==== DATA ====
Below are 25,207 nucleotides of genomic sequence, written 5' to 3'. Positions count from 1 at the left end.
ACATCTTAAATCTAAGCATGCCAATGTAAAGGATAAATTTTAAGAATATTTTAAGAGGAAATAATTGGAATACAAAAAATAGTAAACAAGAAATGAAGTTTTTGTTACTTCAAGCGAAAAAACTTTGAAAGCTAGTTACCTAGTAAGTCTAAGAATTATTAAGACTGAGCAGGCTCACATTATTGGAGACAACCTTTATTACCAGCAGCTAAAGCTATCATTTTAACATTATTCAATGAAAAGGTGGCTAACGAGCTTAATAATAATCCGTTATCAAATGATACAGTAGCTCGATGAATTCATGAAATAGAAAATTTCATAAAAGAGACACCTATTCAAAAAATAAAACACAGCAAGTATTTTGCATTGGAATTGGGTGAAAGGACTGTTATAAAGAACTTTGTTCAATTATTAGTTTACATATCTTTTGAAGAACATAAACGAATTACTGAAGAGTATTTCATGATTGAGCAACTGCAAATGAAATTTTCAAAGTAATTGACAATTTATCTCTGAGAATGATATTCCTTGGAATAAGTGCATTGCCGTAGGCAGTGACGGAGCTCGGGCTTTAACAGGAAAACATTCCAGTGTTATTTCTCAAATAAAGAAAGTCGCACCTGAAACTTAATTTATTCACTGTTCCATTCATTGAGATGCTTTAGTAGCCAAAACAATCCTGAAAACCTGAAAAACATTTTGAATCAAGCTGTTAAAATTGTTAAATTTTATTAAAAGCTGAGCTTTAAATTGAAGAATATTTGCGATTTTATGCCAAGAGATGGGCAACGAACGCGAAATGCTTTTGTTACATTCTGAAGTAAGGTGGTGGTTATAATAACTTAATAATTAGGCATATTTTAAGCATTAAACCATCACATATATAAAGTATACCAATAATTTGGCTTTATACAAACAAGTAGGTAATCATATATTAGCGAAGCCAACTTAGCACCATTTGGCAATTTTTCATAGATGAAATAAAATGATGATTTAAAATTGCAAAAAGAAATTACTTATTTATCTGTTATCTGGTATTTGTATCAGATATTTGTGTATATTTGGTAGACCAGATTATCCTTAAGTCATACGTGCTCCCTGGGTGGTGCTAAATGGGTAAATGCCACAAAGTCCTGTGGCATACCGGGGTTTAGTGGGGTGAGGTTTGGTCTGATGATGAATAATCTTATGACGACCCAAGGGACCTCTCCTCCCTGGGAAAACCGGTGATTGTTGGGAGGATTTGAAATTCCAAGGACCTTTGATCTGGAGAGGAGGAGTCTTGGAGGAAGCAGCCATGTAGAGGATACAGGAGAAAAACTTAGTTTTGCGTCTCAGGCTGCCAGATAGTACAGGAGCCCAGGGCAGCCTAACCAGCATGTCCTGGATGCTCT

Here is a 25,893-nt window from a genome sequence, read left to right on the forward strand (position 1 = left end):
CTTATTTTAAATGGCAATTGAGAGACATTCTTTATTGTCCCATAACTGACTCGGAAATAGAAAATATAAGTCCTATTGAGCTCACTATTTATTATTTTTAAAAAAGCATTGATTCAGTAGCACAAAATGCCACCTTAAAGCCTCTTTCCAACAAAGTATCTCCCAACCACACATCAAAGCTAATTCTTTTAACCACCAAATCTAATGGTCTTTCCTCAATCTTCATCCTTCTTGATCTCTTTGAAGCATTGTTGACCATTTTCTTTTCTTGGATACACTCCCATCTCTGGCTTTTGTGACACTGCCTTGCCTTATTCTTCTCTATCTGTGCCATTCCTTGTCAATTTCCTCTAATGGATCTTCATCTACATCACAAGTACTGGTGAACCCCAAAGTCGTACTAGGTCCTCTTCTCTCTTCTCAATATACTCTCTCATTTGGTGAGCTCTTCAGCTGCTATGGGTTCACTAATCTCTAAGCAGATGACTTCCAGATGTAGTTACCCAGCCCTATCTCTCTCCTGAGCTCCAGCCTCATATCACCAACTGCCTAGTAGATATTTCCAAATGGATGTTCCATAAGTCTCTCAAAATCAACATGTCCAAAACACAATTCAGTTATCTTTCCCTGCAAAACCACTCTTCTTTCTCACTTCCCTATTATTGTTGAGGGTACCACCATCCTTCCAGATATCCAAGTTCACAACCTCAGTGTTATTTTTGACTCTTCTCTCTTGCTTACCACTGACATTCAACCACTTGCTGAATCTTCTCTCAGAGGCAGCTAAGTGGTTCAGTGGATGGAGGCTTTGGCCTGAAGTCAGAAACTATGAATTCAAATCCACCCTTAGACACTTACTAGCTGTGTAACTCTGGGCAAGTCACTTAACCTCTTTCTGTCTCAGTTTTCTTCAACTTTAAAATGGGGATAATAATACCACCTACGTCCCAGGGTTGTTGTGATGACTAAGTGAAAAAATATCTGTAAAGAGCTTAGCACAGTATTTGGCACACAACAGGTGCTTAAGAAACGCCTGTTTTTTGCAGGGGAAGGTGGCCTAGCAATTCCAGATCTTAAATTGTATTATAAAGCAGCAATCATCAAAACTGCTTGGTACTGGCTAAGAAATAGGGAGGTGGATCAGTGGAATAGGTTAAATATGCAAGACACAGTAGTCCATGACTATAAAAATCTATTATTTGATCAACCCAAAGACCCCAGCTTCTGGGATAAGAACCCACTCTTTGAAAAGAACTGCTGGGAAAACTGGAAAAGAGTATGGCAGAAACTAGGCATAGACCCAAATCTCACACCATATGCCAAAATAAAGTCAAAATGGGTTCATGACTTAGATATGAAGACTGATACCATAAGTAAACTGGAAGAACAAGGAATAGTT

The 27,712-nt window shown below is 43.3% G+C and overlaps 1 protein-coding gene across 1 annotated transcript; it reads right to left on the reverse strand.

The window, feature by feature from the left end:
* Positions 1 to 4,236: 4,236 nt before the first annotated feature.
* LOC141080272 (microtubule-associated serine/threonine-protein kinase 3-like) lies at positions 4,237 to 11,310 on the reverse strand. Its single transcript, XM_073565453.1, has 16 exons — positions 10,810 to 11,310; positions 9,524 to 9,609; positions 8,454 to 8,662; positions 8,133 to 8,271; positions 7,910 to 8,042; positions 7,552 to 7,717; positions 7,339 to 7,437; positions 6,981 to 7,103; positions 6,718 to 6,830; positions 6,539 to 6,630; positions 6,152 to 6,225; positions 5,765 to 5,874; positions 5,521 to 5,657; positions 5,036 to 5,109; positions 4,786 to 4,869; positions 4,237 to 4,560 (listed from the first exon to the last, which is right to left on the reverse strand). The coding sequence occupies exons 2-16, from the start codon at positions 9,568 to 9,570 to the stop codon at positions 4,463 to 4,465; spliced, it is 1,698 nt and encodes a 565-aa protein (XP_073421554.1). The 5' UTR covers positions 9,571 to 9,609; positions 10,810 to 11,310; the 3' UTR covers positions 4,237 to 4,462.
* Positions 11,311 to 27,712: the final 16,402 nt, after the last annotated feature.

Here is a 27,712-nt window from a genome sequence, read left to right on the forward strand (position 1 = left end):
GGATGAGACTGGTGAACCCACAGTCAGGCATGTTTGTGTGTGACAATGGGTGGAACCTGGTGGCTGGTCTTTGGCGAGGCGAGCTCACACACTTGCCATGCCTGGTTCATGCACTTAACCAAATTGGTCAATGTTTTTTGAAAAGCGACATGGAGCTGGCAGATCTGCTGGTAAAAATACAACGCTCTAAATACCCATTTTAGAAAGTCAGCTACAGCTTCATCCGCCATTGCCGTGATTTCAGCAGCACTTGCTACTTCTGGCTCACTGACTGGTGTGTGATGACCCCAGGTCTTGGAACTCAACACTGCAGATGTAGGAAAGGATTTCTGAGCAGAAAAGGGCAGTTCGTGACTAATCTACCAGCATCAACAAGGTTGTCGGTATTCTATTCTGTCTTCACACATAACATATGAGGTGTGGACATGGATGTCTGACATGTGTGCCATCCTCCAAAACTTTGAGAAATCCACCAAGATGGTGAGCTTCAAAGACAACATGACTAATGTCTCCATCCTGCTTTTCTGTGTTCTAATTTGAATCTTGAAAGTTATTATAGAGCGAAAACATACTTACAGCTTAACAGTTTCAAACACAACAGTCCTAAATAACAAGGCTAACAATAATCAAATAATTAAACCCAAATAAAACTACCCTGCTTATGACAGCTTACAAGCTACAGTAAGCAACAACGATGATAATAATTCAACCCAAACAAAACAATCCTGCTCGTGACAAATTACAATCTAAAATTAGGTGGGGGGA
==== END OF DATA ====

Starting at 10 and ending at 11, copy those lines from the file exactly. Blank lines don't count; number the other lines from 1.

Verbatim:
Here is a 27,712-nt window from a genome sequence, read left to right on the forward strand (position 1 = left end):
GGATGAGACTGGTGAACCCACAGTCAGGCATGTTTGTGTGTGACAATGGGTGGAACCTGGTGGCTGGTCTTTGGCGAGGCGAGCTCACACACTTGCCATGCCTGGTTCATGCACTTAACCAAATTGGTCAATGTTTTTTGAAAAGCGACATGGAGCTGGCAGATCTGCTGGTAAAAATACAACGCTCTAAATACCCATTTTAGAAAGTCAGCTACAGCTTCATCCGCCATTGCCGTGATTTCAGCAGCACTTGCTACTTCTGGCTCACTGACTGGTGTGTGATGACCCCAGGTCTTGGAACTCAACACTGCAGATGTAGGAAAGGATTTCTGAGCAGAAAAGGGCAGTTCGTGACTAATCTACCAGCATCAACAAGGTTGTCGGTATTCTATTCTGTCTTCACACATAACATATGAGGTGTGGACATGGATGTCTGACATGTGTGCCATCCTCCAAAACTTTGAGAAATCCACCAAGATGGTGAGCTTCAAAGACAACATGACTAATGTCTCCATCCTGCTTTTCTGTGTTCTAATTTGAATCTTGAAAGTTATTATAGAGCGAAAACATACTTACAGCTTAACAGTTTCAAACACAACAGTCCTAAATAACAAGGCTAACAATAATCAAATAATTAAACCCAAATAAAACTACCCTGCTTATGACAGCTTACAAGCTACAGTAAGCAACAACGATGATAATAATTCAACCCAAACAAAACAATCCTGCTCGTGACAAATTACAATCTAAAATTAGGTGGGGGGA